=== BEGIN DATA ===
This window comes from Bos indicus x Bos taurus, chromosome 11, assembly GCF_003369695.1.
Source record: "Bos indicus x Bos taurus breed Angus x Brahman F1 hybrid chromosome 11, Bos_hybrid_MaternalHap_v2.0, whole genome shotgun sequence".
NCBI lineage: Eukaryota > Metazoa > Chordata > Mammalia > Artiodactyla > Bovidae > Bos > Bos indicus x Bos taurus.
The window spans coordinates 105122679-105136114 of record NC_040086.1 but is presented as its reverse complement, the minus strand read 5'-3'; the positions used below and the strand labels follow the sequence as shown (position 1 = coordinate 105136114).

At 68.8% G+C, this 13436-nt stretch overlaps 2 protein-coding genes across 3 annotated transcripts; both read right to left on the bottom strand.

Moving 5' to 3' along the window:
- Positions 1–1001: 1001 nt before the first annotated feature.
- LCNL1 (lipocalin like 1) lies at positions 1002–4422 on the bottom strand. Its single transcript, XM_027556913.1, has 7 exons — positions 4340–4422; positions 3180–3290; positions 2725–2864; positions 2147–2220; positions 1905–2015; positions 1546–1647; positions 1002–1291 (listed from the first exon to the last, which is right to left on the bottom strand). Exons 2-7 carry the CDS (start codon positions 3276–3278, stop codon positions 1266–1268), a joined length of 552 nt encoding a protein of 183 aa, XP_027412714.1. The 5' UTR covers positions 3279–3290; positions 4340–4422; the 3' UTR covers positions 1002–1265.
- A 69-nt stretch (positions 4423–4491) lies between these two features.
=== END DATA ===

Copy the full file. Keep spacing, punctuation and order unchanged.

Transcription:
This window comes from Bos indicus x Bos taurus, chromosome 11, assembly GCF_003369695.1.
Source record: "Bos indicus x Bos taurus breed Angus x Brahman F1 hybrid chromosome 11, Bos_hybrid_MaternalHap_v2.0, whole genome shotgun sequence".
NCBI lineage: Eukaryota > Metazoa > Chordata > Mammalia > Artiodactyla > Bovidae > Bos > Bos indicus x Bos taurus.
The window spans coordinates 105122679-105136114 of record NC_040086.1 but is presented as its reverse complement, the minus strand read 5'-3'; the positions used below and the strand labels follow the sequence as shown (position 1 = coordinate 105136114).

At 68.8% G+C, this 13436-nt stretch overlaps 2 protein-coding genes across 3 annotated transcripts; both read right to left on the bottom strand.

Moving 5' to 3' along the window:
- Positions 1–1001: 1001 nt before the first annotated feature.
- LCNL1 (lipocalin like 1) lies at positions 1002–4422 on the bottom strand. Its single transcript, XM_027556913.1, has 7 exons — positions 4340–4422; positions 3180–3290; positions 2725–2864; positions 2147–2220; positions 1905–2015; positions 1546–1647; positions 1002–1291 (listed from the first exon to the last, which is right to left on the bottom strand). Exons 2-7 carry the CDS (start codon positions 3276–3278, stop codon positions 1266–1268), a joined length of 552 nt encoding a protein of 183 aa, XP_027412714.1. The 5' UTR covers positions 3279–3290; positions 4340–4422; the 3' UTR covers positions 1002–1265.
- A 69-nt stretch (positions 4423–4491) lies between these two features.